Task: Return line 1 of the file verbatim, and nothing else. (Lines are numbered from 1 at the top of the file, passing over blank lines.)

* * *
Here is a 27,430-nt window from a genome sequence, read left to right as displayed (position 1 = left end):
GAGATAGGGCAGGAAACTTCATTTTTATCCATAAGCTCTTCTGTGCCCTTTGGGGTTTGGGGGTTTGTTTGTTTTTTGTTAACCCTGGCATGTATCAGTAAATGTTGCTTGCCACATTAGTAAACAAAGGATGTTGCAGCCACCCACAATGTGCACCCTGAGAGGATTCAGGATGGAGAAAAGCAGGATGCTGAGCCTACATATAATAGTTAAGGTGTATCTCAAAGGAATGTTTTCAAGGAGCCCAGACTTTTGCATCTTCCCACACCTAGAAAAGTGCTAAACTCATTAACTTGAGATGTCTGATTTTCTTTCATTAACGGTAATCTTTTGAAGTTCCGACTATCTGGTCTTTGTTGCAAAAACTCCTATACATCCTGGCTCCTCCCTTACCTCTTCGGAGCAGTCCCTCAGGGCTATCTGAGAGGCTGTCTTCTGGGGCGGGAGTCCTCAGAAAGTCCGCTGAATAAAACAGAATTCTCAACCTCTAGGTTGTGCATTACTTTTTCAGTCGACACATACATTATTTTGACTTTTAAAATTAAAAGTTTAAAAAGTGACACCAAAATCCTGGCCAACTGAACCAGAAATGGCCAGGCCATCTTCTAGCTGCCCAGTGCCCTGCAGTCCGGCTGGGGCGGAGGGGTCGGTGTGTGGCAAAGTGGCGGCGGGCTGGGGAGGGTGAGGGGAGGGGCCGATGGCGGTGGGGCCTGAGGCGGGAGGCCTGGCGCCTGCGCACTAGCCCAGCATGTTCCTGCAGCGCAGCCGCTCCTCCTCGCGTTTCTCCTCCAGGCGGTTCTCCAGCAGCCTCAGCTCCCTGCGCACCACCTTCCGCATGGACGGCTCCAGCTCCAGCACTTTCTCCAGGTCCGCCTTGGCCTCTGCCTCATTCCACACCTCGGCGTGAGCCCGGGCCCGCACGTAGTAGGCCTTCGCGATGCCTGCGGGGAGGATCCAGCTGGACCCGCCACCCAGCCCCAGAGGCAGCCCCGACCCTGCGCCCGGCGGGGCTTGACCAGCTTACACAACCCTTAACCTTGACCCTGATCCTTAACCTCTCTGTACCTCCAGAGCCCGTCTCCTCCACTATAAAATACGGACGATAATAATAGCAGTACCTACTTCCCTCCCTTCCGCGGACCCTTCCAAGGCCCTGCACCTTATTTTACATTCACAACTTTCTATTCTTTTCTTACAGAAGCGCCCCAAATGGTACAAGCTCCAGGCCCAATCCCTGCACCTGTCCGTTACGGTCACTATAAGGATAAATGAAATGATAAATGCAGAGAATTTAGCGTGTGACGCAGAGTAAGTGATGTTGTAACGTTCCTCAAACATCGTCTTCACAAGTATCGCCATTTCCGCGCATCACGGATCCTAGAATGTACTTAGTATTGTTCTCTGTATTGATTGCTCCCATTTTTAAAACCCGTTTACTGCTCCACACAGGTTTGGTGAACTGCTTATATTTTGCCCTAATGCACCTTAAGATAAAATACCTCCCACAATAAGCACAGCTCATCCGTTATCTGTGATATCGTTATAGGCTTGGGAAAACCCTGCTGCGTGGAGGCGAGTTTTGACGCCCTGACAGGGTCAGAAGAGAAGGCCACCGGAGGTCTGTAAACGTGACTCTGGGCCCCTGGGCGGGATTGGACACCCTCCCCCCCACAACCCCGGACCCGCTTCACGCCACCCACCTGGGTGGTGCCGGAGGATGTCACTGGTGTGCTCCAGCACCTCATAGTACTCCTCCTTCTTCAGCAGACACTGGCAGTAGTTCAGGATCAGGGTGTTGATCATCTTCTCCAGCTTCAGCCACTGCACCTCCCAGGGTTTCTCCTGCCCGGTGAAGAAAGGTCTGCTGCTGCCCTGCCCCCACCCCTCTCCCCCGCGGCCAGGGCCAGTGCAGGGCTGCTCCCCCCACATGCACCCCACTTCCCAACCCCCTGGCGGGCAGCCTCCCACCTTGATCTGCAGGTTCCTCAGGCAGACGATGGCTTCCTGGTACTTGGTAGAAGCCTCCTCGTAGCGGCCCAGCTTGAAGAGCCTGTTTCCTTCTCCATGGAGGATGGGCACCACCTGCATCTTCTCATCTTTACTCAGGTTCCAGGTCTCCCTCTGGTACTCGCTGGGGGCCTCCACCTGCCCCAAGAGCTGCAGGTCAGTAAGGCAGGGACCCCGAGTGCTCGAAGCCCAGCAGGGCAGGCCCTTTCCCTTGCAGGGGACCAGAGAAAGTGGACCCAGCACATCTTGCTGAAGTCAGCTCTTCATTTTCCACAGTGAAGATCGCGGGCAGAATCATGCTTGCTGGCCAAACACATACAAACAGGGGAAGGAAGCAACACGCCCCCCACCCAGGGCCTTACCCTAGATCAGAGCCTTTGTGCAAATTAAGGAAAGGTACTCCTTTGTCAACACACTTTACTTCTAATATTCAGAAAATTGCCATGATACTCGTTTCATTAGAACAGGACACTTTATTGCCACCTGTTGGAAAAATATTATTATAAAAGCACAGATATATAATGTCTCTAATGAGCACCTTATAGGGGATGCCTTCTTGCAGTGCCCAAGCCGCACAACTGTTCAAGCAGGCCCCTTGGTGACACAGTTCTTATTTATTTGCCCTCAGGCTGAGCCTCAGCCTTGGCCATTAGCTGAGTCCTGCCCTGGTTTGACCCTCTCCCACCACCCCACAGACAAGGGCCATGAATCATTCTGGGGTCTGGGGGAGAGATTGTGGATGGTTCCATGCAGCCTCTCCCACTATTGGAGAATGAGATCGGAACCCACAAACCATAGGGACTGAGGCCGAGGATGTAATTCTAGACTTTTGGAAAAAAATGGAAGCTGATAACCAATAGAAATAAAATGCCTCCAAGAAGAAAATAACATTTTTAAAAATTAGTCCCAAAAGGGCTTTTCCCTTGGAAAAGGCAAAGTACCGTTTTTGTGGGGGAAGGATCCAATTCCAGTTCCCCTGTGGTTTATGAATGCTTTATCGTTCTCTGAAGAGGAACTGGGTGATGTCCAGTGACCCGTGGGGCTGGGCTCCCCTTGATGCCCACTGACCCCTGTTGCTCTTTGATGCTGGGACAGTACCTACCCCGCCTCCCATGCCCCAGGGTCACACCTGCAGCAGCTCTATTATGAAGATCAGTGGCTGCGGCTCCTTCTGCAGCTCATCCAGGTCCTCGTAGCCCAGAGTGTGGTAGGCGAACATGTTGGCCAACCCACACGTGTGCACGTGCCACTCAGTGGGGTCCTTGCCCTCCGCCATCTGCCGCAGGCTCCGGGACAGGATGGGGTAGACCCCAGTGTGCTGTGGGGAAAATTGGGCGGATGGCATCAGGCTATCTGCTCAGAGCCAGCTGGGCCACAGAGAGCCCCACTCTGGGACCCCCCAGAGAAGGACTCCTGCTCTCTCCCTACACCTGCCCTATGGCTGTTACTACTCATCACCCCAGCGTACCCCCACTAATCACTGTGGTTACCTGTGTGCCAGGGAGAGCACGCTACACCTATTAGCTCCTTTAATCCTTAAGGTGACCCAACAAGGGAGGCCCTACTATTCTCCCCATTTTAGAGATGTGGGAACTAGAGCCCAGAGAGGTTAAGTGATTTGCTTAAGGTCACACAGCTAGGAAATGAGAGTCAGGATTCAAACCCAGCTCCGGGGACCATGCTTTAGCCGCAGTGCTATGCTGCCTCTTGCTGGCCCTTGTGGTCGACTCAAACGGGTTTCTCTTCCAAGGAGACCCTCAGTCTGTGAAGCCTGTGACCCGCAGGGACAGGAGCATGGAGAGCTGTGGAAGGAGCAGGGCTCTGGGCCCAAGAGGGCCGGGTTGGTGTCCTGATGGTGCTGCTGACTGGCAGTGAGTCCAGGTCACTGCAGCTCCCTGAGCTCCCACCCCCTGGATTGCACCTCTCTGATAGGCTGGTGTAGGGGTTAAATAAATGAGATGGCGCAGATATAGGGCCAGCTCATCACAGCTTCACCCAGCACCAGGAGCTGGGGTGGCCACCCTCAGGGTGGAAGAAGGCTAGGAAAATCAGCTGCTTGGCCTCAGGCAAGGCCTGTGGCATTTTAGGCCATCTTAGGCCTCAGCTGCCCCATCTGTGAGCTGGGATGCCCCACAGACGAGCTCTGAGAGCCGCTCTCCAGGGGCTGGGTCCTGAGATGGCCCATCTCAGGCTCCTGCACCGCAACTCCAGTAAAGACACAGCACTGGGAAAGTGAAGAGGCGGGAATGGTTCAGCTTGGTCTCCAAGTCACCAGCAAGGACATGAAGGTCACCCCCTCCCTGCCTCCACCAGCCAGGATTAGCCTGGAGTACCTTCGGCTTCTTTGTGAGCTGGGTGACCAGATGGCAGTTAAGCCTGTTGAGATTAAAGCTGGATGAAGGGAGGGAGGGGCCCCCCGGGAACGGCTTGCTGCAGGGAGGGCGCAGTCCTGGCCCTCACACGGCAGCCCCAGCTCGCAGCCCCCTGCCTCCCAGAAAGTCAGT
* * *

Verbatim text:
Here is a 27,430-nt window from a genome sequence, read left to right as displayed (position 1 = left end):